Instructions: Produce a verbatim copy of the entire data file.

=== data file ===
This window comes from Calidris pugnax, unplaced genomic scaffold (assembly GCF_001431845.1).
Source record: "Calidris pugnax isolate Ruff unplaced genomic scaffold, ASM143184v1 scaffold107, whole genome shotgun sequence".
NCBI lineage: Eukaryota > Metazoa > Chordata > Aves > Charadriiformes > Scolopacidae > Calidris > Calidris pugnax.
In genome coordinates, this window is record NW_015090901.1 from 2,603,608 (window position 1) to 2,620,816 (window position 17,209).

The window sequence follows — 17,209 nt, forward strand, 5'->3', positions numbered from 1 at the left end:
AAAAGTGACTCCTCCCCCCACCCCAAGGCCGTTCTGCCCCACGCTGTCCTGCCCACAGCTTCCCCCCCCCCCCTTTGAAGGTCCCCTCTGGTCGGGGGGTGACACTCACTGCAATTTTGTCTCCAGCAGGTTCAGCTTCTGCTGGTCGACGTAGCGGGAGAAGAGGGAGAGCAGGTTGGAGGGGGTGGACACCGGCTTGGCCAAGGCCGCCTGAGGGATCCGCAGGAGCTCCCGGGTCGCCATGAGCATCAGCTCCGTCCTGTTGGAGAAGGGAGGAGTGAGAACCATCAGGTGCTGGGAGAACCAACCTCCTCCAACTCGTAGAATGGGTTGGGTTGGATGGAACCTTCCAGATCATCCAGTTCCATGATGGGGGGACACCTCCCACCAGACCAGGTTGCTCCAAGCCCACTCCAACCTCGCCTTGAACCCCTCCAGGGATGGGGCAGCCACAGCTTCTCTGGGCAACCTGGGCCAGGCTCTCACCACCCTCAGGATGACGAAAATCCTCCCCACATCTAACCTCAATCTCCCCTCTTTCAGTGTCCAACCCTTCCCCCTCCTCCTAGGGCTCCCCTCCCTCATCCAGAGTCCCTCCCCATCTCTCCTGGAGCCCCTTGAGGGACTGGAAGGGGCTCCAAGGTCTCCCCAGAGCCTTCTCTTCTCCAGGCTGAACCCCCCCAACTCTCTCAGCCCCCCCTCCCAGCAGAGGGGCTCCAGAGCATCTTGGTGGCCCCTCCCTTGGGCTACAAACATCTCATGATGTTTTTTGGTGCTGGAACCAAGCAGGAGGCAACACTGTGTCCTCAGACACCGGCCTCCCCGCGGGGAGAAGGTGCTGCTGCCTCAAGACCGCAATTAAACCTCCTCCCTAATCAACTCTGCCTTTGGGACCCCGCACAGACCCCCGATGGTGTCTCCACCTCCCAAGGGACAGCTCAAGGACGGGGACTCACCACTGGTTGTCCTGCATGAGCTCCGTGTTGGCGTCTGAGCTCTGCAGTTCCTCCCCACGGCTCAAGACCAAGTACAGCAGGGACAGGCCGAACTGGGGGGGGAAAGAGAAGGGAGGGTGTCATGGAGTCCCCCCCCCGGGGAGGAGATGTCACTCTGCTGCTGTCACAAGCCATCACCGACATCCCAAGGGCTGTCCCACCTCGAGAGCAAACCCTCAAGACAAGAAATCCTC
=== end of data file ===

This window comes from Calidris pugnax, unplaced genomic scaffold (assembly GCF_001431845.1).
Source record: "Calidris pugnax isolate Ruff unplaced genomic scaffold, ASM143184v1 scaffold107, whole genome shotgun sequence".
NCBI lineage: Eukaryota > Metazoa > Chordata > Aves > Charadriiformes > Scolopacidae > Calidris > Calidris pugnax.
In genome coordinates, this window is record NW_015090901.1 from 2,603,608 (window position 1) to 2,620,816 (window position 17,209).

The window sequence follows — 17,209 nt, forward strand, 5'->3', positions numbered from 1 at the left end:
AAAAGTGACTCCTCCCCCCACCCCAAGGCCGTTCTGCCCCACGCTGTCCTGCCCACAGCTTCCCCCCCCCCCCTTTGAAGGTCCCCTCTGGTCGGGGGGTGACACTCACTGCAATTTTGTCTCCAGCAGGTTCAGCTTCTGCTGGTCGACGTAGCGGGAGAAGAGGGAGAGCAGGTTGGAGGGGGTGGACACCGGCTTGGCCAAGGCCGCCTGAGGGATCCGCAGGAGCTCCCGGGTCGCCATGAGCATCAGCTCCGTCCTGTTGGAGAAGGGAGGAGTGAGAACCATCAGGTGCTGGGAGAACCAACCTCCTCCAACTCGTAGAATGGGTTGGGTTGGATGGAACCTTCCAGATCATCCAGTTCCATGATGGGGGGACACCTCCCACCAGACCAGGTTGCTCCAAGCCCACTCCAACCTCGCCTTGAACCCCTCCAGGGATGGGGCAGCCACAGCTTCTCTGGGCAACCTGGGCCAGGCTCTCACCACCCTCAGGATGACGAAAATCCTCCCCACATCTAACCTCAATCTCCCCTCTTTCAGTGTCCAACCCTTCCCCCTCCTCCTAGGGCTCCCCTCCCTCATCCAGAGTCCCTCCCCATCTCTCCTGGAGCCCCTTGAGGGACTGGAAGGGGCTCCAAGGTCTCCCCAGAGCCTTCTCTTCTCCAGGCTGAACCCCCCCAACTCTCTCAGCCCCCCCTCCCAGCAGAGGGGCTCCAGAGCATCTTGGTGGCCCCTCCCTTGGGCTACAAACATCTCATGATGTTTTTTGGTGCTGGAACCAAGCAGGAGGCAACACTGTGTCCTCAGACACCGGCCTCCCCGCGGGGAGAAGGTGCTGCTGCCTCAAGACCGCAATTAAACCTCCTCCCTAATCAACTCTGCCTTTGGGACCCCGCACAGACCCCCGATGGTGTCTCCACCTCCCAAGGGACAGCTCAAGGACGGGGACTCACCACTGGTTGTCCTGCATGAGCTCCGTGTTGGCGTCTGAGCTCTGCAGTTCCTCCCCACGGCTCAAGACCAAGTACAGCAGGGACAGGCCGAACTGGGGGGGGAAAGAGAAGGGAGGGTGTCATGGAGTCCCCCCCCCGGGGAGGAGATGTCACTCTGCTGCTGTCACAAGCCATCACCGACATCCCAAGGGCTGTCCCACCTCGAGAGCAAACCCTCAAGACAAGAAATCCTC